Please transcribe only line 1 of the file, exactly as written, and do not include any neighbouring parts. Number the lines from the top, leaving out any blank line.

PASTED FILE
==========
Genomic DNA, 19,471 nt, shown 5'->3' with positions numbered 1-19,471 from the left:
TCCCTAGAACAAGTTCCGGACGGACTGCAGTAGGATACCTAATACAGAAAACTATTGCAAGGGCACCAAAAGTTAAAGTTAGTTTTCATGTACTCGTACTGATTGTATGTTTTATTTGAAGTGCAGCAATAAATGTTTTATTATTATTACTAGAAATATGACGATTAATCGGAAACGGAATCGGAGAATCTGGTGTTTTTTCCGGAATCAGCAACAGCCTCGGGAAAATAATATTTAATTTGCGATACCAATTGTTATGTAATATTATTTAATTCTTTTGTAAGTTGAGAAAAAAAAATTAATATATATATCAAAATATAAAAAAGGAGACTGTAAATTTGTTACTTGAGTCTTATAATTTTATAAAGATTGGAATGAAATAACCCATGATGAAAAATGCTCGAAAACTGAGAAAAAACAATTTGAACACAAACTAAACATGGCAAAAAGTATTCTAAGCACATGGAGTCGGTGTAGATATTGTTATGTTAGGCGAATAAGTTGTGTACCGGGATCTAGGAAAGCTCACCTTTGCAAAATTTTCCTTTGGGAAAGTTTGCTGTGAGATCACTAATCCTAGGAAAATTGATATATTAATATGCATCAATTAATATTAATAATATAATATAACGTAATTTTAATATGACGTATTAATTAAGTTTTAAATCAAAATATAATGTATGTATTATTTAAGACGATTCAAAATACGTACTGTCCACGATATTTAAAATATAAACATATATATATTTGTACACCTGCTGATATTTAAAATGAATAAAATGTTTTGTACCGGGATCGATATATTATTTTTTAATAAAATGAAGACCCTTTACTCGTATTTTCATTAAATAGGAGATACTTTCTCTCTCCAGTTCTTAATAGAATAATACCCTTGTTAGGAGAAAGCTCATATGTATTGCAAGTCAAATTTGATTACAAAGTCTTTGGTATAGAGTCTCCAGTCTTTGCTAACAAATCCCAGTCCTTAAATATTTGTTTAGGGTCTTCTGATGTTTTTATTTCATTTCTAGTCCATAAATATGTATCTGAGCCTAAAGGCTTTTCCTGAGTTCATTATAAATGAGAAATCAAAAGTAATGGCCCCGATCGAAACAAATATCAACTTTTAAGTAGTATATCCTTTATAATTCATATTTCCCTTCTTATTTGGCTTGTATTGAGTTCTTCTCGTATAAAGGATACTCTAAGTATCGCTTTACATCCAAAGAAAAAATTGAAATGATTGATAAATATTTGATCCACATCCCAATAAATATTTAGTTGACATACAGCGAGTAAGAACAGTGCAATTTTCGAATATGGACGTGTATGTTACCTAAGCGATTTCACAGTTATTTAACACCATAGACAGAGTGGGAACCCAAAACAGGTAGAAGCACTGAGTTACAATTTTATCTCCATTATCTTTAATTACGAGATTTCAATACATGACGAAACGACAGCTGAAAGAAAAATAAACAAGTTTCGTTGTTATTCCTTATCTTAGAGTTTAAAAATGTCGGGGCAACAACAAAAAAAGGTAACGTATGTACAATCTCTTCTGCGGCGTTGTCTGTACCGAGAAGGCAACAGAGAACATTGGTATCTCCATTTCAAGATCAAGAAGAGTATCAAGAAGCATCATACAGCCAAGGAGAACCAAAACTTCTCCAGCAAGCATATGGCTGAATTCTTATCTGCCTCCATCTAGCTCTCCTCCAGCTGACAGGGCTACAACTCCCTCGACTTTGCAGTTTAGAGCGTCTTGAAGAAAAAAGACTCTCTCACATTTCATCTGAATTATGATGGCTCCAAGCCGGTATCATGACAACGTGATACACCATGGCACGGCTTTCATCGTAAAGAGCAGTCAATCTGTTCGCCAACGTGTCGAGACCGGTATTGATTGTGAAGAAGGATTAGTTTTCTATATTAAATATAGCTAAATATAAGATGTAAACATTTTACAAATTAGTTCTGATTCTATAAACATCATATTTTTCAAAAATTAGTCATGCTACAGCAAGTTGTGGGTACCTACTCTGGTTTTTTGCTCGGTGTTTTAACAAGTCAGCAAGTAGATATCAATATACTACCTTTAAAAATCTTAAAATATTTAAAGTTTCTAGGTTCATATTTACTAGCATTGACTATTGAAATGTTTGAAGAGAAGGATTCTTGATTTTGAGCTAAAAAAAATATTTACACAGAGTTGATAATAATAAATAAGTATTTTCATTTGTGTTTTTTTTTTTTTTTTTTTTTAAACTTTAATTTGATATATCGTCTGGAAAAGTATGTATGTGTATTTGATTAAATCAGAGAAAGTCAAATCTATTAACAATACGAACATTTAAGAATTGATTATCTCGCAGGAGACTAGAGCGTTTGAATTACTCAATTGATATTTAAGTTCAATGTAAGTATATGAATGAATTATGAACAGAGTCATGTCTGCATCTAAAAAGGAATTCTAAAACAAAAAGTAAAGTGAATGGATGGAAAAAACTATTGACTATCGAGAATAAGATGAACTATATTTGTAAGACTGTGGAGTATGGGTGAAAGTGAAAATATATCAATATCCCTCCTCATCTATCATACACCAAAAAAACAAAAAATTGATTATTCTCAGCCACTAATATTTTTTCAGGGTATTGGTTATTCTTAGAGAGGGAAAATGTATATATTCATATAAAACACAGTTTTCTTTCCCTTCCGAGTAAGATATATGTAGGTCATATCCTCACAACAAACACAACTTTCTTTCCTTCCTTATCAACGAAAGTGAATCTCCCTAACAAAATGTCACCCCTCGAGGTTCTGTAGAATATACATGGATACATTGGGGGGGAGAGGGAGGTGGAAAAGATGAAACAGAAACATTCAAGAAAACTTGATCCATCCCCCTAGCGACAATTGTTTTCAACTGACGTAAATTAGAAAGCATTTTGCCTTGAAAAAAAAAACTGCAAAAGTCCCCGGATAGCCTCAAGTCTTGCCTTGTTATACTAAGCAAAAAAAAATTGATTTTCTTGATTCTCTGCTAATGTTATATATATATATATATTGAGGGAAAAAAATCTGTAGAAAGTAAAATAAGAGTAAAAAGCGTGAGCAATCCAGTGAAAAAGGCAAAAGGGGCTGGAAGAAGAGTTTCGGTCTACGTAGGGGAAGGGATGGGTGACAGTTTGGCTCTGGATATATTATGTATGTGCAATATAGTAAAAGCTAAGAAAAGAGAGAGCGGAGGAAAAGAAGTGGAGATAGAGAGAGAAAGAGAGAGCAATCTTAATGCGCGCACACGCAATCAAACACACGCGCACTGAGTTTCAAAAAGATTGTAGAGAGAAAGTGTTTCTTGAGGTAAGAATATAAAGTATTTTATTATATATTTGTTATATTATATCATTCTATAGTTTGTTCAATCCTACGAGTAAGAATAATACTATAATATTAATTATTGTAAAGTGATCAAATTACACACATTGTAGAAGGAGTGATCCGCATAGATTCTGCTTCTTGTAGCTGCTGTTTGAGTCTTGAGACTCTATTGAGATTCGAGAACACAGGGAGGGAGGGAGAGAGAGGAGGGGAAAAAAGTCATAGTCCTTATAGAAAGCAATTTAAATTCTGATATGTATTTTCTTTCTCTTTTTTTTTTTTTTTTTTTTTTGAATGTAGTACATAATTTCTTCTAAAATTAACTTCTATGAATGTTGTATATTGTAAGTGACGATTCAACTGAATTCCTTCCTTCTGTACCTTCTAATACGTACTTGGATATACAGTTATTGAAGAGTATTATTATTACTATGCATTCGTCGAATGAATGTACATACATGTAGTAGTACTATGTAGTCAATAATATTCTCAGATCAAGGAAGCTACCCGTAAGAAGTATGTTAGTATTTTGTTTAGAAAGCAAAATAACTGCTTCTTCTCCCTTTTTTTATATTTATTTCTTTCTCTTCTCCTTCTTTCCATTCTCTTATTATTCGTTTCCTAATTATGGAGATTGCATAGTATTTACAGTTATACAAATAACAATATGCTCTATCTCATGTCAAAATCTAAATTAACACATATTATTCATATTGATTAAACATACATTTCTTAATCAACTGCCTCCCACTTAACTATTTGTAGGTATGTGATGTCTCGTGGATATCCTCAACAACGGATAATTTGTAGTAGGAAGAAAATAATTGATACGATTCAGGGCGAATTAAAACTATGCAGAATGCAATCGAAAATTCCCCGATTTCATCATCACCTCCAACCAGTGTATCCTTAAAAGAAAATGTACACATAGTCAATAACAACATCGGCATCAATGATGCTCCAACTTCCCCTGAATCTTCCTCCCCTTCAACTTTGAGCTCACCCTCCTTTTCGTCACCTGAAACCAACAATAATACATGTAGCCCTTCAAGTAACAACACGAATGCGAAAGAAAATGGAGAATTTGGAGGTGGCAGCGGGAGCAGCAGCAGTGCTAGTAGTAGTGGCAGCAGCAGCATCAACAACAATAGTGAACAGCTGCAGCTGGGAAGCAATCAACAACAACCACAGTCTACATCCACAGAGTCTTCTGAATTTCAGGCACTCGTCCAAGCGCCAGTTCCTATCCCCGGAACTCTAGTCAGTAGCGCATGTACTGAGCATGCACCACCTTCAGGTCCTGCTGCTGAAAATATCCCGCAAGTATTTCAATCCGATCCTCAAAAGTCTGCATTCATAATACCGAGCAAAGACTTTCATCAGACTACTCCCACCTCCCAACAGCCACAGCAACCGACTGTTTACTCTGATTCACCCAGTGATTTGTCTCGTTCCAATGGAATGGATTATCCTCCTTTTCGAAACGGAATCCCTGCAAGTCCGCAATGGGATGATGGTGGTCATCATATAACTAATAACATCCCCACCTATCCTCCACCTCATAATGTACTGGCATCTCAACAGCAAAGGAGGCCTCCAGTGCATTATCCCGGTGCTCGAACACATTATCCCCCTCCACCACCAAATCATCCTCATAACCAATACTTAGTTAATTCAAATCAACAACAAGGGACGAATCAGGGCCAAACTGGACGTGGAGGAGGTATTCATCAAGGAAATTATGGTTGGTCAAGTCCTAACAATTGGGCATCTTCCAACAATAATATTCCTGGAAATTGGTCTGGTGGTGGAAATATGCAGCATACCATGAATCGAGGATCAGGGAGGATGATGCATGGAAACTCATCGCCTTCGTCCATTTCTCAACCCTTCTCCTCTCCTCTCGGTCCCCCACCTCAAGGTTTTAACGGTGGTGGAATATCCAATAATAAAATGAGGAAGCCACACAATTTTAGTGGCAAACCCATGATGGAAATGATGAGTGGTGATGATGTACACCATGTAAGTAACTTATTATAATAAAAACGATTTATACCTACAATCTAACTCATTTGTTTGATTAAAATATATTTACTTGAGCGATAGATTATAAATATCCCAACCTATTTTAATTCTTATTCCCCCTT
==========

Genomic DNA, 19,471 nt, shown 5'->3' with positions numbered 1-19,471 from the left: